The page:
In September 2016 Ellen Francavilla’s grandson had been sick for around 2 months. Twelve-year-old Jay was experiencing abdominal pain, loss of appetite and had terrible lethargy.
Jay had missed several days of school but the blood tests ordered by his doctor had come back normal, except for the fact his iron was low, nothing seemed to be wrong.
“He was a very, very sick boy,” said Victoria-based Ellen, “I thought at first maybe he had bad constipation and that he wasn’t eating properly, but one day I saw him getting out of the shower and he was skeletal.”
Ellen was shocked and decided enough was enough, she took Jay to the doctor and asked for help.
Because of Jay’s symptoms, the doctor ordered a helicobacter breath test and a faecal test.
As a phlebotomist herself, Ellen is familiar with the world of pathology but also knows how important it is for doctors to know which tests to request.
“The doctor was great, she ordered additional tests including a multiplex faecal pathogen detection test. We were lucky that she was so thorough as the parasite may not have shown up in the micro and culture tests most doctors would order.”
The pathology report came back with two positive results, the faecal test had detected the parasite Dientamoeba fragilis and the breath test was positive for Helicobacter pylori.
“It was a double whammy,” said Ellen, “but a relief to finally know what was going on. I was beginning to get worried that the symptoms were down to anxiety. Jay was losing all this unexplained weight and the fatigue was totally changing his persona.”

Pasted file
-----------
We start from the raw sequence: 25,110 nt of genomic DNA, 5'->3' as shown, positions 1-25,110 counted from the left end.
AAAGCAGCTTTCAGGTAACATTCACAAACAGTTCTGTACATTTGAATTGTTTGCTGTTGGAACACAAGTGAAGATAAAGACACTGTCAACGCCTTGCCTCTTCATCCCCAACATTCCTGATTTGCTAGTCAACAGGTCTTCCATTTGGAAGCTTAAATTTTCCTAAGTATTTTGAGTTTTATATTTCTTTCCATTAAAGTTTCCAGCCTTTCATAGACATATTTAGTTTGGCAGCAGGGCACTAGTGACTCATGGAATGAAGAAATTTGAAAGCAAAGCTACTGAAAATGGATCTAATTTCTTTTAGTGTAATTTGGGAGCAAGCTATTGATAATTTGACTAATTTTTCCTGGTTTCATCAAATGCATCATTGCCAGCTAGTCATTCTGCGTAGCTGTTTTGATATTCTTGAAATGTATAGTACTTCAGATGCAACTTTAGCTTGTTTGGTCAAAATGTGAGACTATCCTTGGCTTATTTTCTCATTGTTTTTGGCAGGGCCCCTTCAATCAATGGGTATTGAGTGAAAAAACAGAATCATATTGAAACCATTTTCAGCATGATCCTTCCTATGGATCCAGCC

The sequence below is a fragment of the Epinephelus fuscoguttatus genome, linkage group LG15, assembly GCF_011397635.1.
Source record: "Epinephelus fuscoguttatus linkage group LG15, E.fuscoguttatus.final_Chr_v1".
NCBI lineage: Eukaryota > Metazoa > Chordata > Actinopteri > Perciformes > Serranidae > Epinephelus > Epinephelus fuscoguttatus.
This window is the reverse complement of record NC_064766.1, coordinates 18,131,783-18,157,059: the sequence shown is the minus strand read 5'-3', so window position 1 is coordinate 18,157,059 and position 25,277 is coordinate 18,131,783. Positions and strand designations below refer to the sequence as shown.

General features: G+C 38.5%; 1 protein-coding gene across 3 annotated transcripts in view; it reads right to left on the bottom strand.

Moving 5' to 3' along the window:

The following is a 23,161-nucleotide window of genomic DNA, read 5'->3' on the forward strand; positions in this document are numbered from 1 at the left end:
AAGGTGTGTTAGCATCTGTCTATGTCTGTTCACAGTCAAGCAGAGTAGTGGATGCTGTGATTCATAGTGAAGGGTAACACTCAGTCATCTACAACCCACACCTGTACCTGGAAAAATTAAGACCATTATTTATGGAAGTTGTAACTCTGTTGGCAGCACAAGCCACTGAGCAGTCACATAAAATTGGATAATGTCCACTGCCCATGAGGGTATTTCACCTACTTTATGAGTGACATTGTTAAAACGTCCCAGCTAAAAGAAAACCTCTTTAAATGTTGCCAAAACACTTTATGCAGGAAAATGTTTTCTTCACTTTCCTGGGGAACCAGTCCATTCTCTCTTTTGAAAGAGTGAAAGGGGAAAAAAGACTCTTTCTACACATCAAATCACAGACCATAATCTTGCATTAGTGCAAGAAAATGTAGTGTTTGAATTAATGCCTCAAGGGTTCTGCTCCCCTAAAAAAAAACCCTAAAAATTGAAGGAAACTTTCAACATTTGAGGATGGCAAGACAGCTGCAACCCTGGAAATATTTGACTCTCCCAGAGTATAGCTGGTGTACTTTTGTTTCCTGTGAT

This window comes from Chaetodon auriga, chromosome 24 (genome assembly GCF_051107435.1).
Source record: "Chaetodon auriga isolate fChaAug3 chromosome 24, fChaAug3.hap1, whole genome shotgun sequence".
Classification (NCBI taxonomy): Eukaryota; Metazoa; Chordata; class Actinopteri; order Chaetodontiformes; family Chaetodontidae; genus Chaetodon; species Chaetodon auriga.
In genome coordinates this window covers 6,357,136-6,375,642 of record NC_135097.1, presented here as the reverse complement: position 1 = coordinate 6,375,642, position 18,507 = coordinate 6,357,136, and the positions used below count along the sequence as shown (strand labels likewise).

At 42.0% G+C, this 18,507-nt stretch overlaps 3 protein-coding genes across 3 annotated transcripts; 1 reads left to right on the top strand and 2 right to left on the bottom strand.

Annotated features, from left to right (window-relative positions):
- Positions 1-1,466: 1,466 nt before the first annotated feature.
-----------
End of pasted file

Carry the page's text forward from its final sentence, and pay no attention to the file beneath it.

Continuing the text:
Both D. fragilis and H. pylori infections are quite common and can occur without symptoms so many cases go undetected.
In Jay’s case, the doctor suspected he had picked up the parasite from river water when camping several months before, however this parasite and its disease-causing potential is a controversial topic in medical circles. There is a lack of conclusive evidence about whether the parasite causes symptoms like Jay’s, but it can indicate exposure to contaminated food and/or water; so can be an indicator organism, rather than a true pathogen. Therefore, specific testing for D. fragilis is not usually recommended.
It is likely Jay’s symptoms were mainly caused by the H. pylori infection. H. pylori can cause ulcers in the stomach and small intestine and has also been linked to gastric cancers.
Jay was prescribed antibiotics and iron therapy.
“Three weeks later he was back to his old self,” said Ellen.
General hygiene measures such as handwashing, good sanitation and food hygiene are the best preventative actions to protect against parasitic and bacterial infections like these.